I welcome the comments of the Opposition spokesman, although I note that some of his questions, in particular to do with individual protection and how that regime will work, are more connected with the next clause, which I will be discussing. Perhaps he will bear with me if I do not answer certain points directly. I will, however, ensure that they get answered when we discuss clause 47, which is more directly linked to that line of questioning.

In the Finance Act 2012, we reduced the lifetime allowance for pension savers from £1.8 million to £1.5 million from April 2012. At the same time, we introduced the fixed protection regime to protect those individuals who had already built up pension savings in the expectation that the lifetime allowance would remain at its 2011-12 level of £1.8 million. Following the introduction of those changes, in discussions with the pensions industry we were made aware of a number of areas where improvements could be made to the fixed protection rules. We therefore announced in the 2012 Budget that a regulation-making power would be introduced in the 2013 Finance Bill to allow the changes to be made.

The clause allows a new power to make regulations that can amend the tax rules for the existing fixed protection regime. Draft regulations were published for consultation alongside the draft clause in December 2012. The regulations are intended to help ensure that fixed protection is not lost through circumstances outside the control of the member.

For example, the regulations will ensure that where the member opts for an active membership of their pension scheme, any statutory increases applied to deferred pension benefits will not lead to the loss of fixed protection. The regulations also apply where someone has UK tax relief pension savings in a non-UK pension scheme that are tested against the lifetime allowance. The regulations ensure that, for the purposes of fixed protection, those savings are subject to the same conditions as if savings had been in a UK-registered pension scheme.

The changes in the draft regulations are reflected in a new fixed protection regime under clause 47, which I will come on to shortly. That will ensure that both fixed protection regimes—the one with the changes to lifetime and output made previously, and the one with the changes we announced in the Budget, which I will come to under clause 47—match each other as closely as possible.

In conclusion, the changes to the fixed protection regime will ensure that the rules work as intended and are applied fairly across everyone with UK tax relief pension savings.

Photo of Chris Leslie Chris Leslie Shadow Minister (Treasury)

Might some inspiration be about to strike the Minister on some of the specific issues? Some questions bleed across from this clause to the next one, but it might be useful for him to dispatch some now. I  can see on his face, however, that information is flowing through his veins and is about to be uttered to the Committee and placed on the record—perhaps.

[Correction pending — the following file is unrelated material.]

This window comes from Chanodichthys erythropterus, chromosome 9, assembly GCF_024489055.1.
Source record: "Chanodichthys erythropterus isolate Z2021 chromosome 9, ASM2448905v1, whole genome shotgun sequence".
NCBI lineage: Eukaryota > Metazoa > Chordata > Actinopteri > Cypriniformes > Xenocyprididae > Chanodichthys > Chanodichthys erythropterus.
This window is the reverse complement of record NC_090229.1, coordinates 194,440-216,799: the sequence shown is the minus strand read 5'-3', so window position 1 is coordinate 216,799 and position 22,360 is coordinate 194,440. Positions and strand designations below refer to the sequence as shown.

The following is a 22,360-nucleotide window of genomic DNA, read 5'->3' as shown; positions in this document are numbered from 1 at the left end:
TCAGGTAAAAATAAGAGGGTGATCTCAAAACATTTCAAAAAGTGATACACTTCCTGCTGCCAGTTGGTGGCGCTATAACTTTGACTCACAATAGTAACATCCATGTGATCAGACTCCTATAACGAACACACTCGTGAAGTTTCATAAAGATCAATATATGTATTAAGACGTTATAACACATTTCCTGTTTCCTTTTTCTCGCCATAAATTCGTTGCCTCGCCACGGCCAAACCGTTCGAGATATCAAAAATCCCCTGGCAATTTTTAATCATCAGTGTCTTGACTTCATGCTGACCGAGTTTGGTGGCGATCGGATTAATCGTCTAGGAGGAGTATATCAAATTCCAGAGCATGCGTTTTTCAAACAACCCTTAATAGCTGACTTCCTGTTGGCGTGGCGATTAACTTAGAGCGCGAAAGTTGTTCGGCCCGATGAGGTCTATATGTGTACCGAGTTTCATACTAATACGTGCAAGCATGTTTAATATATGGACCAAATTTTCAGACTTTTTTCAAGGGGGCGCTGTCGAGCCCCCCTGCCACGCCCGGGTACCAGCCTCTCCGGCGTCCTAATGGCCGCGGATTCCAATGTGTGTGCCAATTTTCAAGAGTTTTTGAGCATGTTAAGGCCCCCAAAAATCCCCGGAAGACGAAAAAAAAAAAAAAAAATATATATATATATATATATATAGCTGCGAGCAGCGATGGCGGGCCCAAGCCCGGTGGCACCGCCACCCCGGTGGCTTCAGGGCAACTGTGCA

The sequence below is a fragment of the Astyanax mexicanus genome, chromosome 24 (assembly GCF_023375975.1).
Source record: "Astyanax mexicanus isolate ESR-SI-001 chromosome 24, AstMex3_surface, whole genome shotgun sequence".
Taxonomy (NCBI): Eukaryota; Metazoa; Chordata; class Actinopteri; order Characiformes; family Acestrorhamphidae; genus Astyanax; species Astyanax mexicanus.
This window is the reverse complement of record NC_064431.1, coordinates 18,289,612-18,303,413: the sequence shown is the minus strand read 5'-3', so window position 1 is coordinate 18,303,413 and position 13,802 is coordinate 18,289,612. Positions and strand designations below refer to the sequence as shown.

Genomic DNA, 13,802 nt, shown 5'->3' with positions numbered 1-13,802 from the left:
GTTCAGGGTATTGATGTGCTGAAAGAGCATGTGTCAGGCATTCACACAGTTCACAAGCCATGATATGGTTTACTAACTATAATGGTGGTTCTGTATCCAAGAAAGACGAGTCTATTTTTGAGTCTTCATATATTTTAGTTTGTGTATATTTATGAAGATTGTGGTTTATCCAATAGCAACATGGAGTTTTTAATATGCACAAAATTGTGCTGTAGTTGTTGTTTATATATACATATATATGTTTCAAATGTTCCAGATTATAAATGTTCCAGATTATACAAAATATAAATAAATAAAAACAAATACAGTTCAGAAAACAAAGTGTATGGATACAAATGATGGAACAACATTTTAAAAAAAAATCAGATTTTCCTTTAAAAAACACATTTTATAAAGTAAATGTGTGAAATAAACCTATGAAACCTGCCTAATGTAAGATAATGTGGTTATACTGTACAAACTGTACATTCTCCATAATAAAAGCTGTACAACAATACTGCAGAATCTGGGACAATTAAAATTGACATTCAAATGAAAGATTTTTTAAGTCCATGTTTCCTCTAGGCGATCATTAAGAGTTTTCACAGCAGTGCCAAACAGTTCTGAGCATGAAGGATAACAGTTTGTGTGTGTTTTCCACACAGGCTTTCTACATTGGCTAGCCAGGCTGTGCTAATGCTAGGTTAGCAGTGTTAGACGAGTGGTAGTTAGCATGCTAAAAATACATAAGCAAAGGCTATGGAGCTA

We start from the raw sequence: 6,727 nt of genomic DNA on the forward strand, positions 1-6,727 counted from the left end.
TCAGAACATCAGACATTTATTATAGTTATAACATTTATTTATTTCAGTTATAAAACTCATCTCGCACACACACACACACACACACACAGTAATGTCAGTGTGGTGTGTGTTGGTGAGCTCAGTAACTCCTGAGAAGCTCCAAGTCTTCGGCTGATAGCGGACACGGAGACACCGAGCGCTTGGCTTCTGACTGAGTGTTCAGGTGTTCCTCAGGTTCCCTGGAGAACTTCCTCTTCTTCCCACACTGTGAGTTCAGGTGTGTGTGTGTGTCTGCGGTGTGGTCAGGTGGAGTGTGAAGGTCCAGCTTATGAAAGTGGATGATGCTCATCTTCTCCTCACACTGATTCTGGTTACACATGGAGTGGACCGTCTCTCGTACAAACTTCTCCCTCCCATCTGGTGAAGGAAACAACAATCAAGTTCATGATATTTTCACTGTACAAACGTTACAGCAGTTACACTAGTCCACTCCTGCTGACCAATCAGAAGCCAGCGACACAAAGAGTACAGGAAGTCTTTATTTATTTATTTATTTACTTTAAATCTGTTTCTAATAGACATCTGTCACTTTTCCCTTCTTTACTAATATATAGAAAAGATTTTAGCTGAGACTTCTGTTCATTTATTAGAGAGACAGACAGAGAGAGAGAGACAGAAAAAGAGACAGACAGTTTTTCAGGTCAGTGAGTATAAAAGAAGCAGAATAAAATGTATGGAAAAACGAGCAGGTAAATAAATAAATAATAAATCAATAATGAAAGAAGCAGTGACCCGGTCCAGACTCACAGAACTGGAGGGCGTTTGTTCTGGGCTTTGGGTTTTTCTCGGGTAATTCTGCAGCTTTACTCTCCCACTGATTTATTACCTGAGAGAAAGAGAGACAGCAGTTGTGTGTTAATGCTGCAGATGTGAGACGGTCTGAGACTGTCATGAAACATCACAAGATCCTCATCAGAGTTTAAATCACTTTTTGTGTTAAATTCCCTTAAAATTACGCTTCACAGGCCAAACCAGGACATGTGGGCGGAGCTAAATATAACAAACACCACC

Photo of Sajid Javid Sajid Javid The Economic Secretary to the Treasury 12:45, 6 Mehefin 2013

Some inspiration has just come my way, which I am happy to share with the hon. Gentleman. He asked whether the regulations are made under the negative or the positive procedure. They are to be made under the negative procedure, which I understand to be usual for changes of this type. He asked when the changes will be consulted on. That will be in the next couple of weeks—shortly.

The hon. Gentleman also asked when the changes would apply. They will apply from 17 April. The set of changes we have discussed here will apply from 5 April 2014. The changes that we announced in the Budget to the lifetime allowance will apply from April 2017.

Photo of Chris Leslie Chris Leslie Shadow Minister (Treasury)

I apologise to the Minister. I just wanted to double check the date. I thought he said 17 April at one point, but he meant April 2017.

Photo of Chris Leslie Chris Leslie Shadow Minister (Treasury)

Oh. What is the rationale for that date? It does not align with a tax year. It is a strange midway point through the month.

Photo of Sajid Javid Sajid Javid The Economic Secretary to the Treasury

If the hon. Gentleman would allow me, when I come to the next clause I will clarify that point for him.

Photo of Chris Leslie Chris Leslie Shadow Minister (Treasury)

Of course I am happy to allow the Minister that latitude.

Question put and agreed to.

Clause 46 accordingly ordered to stand part of the Bill.